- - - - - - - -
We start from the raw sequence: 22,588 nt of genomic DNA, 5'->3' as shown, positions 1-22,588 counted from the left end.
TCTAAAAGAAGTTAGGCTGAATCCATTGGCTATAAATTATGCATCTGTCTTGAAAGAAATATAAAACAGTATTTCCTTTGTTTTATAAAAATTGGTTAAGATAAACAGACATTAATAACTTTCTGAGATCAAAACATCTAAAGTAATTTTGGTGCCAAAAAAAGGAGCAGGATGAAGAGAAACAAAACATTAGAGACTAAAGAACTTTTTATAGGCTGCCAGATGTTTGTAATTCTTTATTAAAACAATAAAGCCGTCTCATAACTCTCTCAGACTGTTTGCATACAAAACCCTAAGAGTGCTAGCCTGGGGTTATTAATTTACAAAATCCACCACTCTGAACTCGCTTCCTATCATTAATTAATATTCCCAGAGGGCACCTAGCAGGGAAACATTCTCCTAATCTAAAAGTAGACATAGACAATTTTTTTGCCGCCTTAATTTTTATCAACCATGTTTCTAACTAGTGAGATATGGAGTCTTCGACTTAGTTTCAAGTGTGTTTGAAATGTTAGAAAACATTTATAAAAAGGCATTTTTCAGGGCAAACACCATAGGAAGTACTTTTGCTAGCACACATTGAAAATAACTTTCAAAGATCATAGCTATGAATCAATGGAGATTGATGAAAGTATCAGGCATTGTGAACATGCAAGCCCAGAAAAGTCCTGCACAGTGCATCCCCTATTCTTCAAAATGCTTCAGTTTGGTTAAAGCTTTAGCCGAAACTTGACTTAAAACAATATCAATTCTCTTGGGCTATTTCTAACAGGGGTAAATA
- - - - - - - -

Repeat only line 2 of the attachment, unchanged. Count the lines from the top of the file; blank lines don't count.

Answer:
TCTAAAAGAAGTTAGGCTGAATCCATTGGCTATAAATTATGCATCTGTCTTGAAAGAAATATAAAACAGTATTTCCTTTGTTTTATAAAAATTGGTTAAGATAAACAGACATTAATAACTTTCTGAGATCAAAACATCTAAAGTAATTTTGGTGCCAAAAAAAGGAGCAGGATGAAGAGAAACAAAACATTAGAGACTAAAGAACTTTTTATAGGCTGCCAGATGTTTGTAATTCTTTATTAAAACAATAAAGCCGTCTCATAACTCTCTCAGACTGTTTGCATACAAAACCCTAAGAGTGCTAGCCTGGGGTTATTAATTTACAAAATCCACCACTCTGAACTCGCTTCCTATCATTAATTAATATTCCCAGAGGGCACCTAGCAGGGAAACATTCTCCTAATCTAAAAGTAGACATAGACAATTTTTTTGCCGCCTTAATTTTTATCAACCATGTTTCTAACTAGTGAGATATGGAGTCTTCGACTTAGTTTCAAGTGTGTTTGAAATGTTAGAAAACATTTATAAAAAGGCATTTTTCAGGGCAAACACCATAGGAAGTACTTTTGCTAGCACACATTGAAAATAACTTTCAAAGATCATAGCTATGAATCAATGGAGATTGATGAAAGTATCAGGCATTGTGAACATGCAAGCCCAGAAAAGTCCTGCACAGTGCATCCCCTATTCTTCAAAATGCTTCAGTTTGGTTAAAGCTTTAGCCGAAACTTGACTTAAAACAATATCAATTCTCTTGGGCTATTTCTAACAGGGGTAAATA